The following is a script from "The Race to Save the Tortoise" which aired on Dec. 9, 2012, and was rebroadcast on July 14, 2013. Lesley Stahl is the correspondent. Andrew Metz, producer.
Not since the dinosaurs disappeared, have animals been going extinct as fast as they are now. Entire species vanish every year.
And while our hearts are moved by the plight of the biggest, whales or elephants, the fiercest, tigers, even sharks and certainly the cutest, like pandas, what about the slowest?
The turtle, and its land-loving cousin the tortoise, have been plodding along, slow and steady, for more than 200 million years. But their hard shells are little protection from human predators and a booming illegal animal trade.
It may be too late to save many of them, but as we reported in December, they have found an unlikely protector in a man named Eric Goode.
Some of New York City's hottest hotels, restaurants and bars are owned by Eric Goode.
[Eric Goode: Hello, I need to say hello to people I haven't said hello to...Hi.]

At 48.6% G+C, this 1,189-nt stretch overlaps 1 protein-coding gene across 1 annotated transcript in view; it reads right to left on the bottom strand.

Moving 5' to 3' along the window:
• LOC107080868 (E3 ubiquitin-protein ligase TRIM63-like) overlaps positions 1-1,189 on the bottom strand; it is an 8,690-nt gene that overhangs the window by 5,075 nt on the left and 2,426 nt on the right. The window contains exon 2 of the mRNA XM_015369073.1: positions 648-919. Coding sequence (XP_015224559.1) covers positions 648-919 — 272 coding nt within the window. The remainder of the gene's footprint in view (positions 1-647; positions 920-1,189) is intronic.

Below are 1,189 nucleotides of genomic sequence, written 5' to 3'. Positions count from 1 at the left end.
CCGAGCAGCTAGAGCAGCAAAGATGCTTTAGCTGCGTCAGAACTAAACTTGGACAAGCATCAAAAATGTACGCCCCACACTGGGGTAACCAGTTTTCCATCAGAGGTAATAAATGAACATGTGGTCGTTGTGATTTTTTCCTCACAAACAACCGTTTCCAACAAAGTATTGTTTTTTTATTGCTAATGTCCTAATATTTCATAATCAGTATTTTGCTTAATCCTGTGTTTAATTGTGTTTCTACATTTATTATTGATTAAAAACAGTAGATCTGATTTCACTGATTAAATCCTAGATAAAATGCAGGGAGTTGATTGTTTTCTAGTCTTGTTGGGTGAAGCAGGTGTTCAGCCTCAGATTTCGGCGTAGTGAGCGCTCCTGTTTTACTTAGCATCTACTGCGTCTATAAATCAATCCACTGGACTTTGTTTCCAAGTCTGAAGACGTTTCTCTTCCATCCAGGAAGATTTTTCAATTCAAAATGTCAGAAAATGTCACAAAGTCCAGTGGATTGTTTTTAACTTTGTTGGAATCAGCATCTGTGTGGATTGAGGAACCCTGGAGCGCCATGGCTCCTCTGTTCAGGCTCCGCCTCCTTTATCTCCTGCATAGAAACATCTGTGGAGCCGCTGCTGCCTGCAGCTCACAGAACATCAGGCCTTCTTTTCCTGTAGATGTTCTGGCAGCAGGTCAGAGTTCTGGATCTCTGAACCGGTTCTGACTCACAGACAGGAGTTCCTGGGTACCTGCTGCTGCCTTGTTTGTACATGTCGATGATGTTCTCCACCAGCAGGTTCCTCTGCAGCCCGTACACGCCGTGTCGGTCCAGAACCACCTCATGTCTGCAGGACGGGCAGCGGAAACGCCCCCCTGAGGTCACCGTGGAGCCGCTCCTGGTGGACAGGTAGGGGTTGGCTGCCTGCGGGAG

That's made him rich and comfortable with the glitterati and fashionistas, but behind-the-scenes, he caters to a far less glamorous clientele, endangered turtles and tortoises.
Lesley Stahl: How did the whole interest, if not obsession, with turtles and tortoises begin?
Eric Goode: As a child at six.
Lesley Stahl: At six?
Eric Goode: I was given a small Hermann's tortoise. And that created a budding interest in the natural world and in reptiles, and snakes and lizards, and in my hard-shelled friends that I just fell in love with. And so it was a progression.
It's an obsession that takes him as far from the glitz of the New York scene as imaginable. He wades through swamps, turns over rocks, wrangles exotic snakes and other reptiles, as he searches for his first love.
[Eric Goode: What a beautiful tortoise. This is our first Psammobates tentorius trimeni.]
Turtles and tortoises trace back before the dinosaurs. But now today, about half of the over 300 species are headed toward extinction, largely because of habitat loss and an insatiable market for them -- particularly in Asia -- as food, medicine, rare collectors items and pets.
Lesley Stahl: How big a business is the turtle, tortoise trade?
Eric Goode: China alone is probably in the hundreds of millions of dollars. This trade flourishes because the payoff is huge and the chance of getting prosecuted and incarcerated are very low.
Lesley Stahl: If you're going to be in something illicit this is the safest or one of the safest.
Eric Goode: And that's a tragedy.
Eric Goode is spending a million dollars a year of his own money to fight the trade in places like Madagascar, an island off the coast of Africa, that's vastly undeveloped.